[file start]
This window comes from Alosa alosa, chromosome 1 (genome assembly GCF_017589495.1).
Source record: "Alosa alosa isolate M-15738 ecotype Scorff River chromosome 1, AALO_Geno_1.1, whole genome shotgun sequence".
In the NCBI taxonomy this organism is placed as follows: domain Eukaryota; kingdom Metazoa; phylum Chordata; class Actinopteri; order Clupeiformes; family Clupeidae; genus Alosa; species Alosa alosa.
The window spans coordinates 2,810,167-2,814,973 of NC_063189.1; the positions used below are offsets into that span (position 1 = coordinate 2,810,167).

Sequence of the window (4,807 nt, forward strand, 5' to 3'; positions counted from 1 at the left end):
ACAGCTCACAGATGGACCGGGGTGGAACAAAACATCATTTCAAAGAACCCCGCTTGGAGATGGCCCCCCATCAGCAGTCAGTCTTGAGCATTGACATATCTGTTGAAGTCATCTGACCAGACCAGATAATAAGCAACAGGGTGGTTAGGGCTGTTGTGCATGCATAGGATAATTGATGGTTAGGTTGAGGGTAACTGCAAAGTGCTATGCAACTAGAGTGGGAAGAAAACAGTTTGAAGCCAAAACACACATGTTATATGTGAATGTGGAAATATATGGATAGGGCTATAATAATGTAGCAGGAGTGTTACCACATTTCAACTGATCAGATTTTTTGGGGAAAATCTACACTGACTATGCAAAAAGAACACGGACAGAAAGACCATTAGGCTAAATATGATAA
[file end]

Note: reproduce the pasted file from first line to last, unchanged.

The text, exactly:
This window comes from Alosa alosa, chromosome 1 (genome assembly GCF_017589495.1).
Source record: "Alosa alosa isolate M-15738 ecotype Scorff River chromosome 1, AALO_Geno_1.1, whole genome shotgun sequence".
In the NCBI taxonomy this organism is placed as follows: domain Eukaryota; kingdom Metazoa; phylum Chordata; class Actinopteri; order Clupeiformes; family Clupeidae; genus Alosa; species Alosa alosa.
The window spans coordinates 2,810,167-2,814,973 of NC_063189.1; the positions used below are offsets into that span (position 1 = coordinate 2,810,167).

Sequence of the window (4,807 nt, forward strand, 5' to 3'; positions counted from 1 at the left end):
ACAGCTCACAGATGGACCGGGGTGGAACAAAACATCATTTCAAAGAACCCCGCTTGGAGATGGCCCCCCATCAGCAGTCAGTCTTGAGCATTGACATATCTGTTGAAGTCATCTGACCAGACCAGATAATAAGCAACAGGGTGGTTAGGGCTGTTGTGCATGCATAGGATAATTGATGGTTAGGTTGAGGGTAACTGCAAAGTGCTATGCAACTAGAGTGGGAAGAAAACAGTTTGAAGCCAAAACACACATGTTATATGTGAATGTGGAAATATATGGATAGGGCTATAATAATGTAGCAGGAGTGTTACCACATTTCAACTGATCAGATTTTTTGGGGAAAATCTACACTGACTATGCAAAAAGAACACGGACAGAAAGACCATTAGGCTAAATATGATAA